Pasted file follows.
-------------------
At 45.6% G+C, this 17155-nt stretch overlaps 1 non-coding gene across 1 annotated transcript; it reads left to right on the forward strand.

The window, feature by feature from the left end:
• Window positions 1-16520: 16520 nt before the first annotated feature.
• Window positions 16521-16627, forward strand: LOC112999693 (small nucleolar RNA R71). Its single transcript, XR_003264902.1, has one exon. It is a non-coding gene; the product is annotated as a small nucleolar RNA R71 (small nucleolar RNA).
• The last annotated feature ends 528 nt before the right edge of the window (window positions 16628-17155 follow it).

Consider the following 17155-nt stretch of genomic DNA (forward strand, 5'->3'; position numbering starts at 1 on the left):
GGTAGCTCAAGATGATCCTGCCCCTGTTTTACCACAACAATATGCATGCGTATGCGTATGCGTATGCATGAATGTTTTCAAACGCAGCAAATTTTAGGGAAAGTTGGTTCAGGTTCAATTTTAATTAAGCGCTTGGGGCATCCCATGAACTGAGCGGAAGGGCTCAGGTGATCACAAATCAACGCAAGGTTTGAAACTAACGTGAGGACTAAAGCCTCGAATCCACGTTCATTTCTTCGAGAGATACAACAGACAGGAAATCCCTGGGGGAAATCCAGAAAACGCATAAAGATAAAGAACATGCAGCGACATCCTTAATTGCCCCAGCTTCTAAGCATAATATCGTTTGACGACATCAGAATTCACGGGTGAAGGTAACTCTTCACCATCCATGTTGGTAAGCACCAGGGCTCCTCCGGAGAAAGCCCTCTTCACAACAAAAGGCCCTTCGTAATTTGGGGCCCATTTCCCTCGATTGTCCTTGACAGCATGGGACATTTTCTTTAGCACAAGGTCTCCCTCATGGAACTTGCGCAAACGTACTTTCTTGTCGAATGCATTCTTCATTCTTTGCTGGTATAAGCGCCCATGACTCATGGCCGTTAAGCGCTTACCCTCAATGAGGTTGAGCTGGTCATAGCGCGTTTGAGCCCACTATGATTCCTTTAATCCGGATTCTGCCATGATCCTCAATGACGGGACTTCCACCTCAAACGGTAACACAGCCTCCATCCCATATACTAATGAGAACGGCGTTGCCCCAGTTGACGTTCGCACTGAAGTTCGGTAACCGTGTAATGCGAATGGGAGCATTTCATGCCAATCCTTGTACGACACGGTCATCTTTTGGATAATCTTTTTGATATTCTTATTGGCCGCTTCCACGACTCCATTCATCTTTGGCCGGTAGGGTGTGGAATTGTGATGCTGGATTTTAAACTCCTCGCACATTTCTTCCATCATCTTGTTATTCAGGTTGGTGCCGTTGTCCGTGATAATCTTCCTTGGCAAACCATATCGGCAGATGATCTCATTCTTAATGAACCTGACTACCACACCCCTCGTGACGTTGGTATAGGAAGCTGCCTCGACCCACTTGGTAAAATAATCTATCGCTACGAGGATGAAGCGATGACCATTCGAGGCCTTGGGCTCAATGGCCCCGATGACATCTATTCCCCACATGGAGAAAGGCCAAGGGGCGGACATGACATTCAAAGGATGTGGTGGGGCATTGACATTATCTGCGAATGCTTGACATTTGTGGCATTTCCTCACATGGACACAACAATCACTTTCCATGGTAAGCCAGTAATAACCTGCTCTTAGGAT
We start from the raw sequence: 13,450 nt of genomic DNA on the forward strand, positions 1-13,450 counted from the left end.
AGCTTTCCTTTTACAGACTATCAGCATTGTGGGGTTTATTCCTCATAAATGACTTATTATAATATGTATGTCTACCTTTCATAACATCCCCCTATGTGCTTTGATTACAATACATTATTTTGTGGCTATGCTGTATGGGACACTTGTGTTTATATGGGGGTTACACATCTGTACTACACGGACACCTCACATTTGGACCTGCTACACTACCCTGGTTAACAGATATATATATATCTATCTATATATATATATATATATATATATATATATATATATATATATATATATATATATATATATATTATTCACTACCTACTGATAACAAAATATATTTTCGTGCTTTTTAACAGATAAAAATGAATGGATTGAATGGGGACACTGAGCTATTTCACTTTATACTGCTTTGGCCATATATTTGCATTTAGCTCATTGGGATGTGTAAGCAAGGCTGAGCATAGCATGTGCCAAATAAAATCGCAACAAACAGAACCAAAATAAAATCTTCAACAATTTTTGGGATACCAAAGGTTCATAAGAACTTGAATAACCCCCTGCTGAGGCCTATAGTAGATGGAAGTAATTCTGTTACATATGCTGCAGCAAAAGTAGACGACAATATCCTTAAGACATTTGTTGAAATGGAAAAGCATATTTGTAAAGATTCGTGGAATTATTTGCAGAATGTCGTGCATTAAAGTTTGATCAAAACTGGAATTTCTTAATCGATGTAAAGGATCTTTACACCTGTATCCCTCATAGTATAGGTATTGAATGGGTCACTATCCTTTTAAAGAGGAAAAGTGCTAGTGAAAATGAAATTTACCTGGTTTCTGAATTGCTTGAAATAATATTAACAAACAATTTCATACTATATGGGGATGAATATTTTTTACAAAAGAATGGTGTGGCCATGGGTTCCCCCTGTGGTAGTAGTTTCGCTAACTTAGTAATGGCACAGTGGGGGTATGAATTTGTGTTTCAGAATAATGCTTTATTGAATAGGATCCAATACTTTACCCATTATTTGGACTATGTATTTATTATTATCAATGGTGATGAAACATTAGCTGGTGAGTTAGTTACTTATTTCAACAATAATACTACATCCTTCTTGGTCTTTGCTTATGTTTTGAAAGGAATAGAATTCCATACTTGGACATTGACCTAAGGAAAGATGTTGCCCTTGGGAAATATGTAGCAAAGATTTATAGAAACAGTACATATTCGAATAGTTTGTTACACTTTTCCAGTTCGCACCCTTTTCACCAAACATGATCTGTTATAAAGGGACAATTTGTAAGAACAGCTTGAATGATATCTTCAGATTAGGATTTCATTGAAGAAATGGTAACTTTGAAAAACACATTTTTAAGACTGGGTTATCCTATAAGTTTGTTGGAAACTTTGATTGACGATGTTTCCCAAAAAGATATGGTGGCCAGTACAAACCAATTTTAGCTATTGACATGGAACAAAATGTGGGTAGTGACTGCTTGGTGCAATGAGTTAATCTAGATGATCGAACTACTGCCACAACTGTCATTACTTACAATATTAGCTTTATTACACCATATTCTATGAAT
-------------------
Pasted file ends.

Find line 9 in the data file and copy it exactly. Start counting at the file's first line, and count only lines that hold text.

AGCTTTCCTTTTACAGACTATCAGCATTGTGGGGTTTATTCCTCATAAATGACTTATTATAATATGTATGTCTACCTTTCATAACATCCCCCTATGTGCTTTGATTACAATACATTATTTTGTGGCTATGCTGTATGGGACACTTGTGTTTATATGGGGGTTACACATCTGTACTACACGGACACCTCACATTTGGACCTGCTACACTACCCTGGTTAACAGATATATATATATCTATCTATATATATATATATATATATATATATATATATATATATATATATATATATATATATATATATTATTCACTACCTACTGATAACAAAATATATTTTCGTGCTTTTTAACAGATAAAAATGAATGGATTGAATGGGGACACTGAGCTATTTCACTTTATACTGCTTTGGCCATATATTTGCATTTAGCTCATTGGGATGTGTAAGCAAGGCTGAGCATAGCATGTGCCAAATAAAATCGCAACAAACAGAACCAAAATAAAATCTTCAACAATTTTTGGGATACCAAAGGTTCATAAGAACTTGAATAACCCCCTGCTGAGGCCTATAGTAGATGGAAGTAATTCTGTTACATATGCTGCAGCAAAAGTAGACGACAATATCCTTAAGACATTTGTTGAAATGGAAAAGCATATTTGTAAAGATTCGTGGAATTATTTGCAGAATGTCGTGCATTAAAGTTTGATCAAAACTGGAATTTCTTAATCGATGTAAAGGATCTTTACACCTGTATCCCTCATAGTATAGGTATTGAATGGGTCACTATCCTTTTAAAGAGGAAAAGTGCTAGTGAAAATGAAATTTACCTGGTTTCTGAATTGCTTGAAATAATATTAACAAACAATTTCATACTATATGGGGATGAATATTTTTTACAAAAGAATGGTGTGGCCATGGGTTCCCCCTGTGGTAGTAGTTTCGCTAACTTAGTAATGGCACAGTGGGGGTATGAATTTGTGTTTCAGAATAATGCTTTATTGAATAGGATCCAATACTTTACCCATTATTTGGACTATGTATTTATTATTATCAATGGTGATGAAACATTAGCTGGTGAGTTAGTTACTTATTTCAACAATAATACTACATCCTTCTTGGTCTTTGCTTATGTTTTGAAAGGAATAGAATTCCATACTTGGACATTGACCTAAGGAAAGATGTTGCCCTTGGGAAATATGTAGCAAAGATTTATAGAAACAGTACATATTCGAATAGTTTGTTACACTTTTCCAGTTCGCACCCTTTTCACCAAACATGATCTGTTATAAAGGGACAATTTGTAAGAACAGCTTGAATGATATCTTCAGATTAGGATTTCATTGAAGAAATGGTAACTTTGAAAAACACATTTTTAAGACTGGGTTATCCTATAAGTTTGTTGGAAACTTTGATTGACGATGTTTCCCAAAAAGATATGGTGGCCAGTACAAACCAATTTTAGCTATTGACATGGAACAAAATGTGGGTAGTGACTGCTTGGTGCAATGAGTTAATCTAGATGATCGAACTACTGCCACAACTGTCATTACTTACAATATTAGCTTTATTACACCATATTCTATGAAT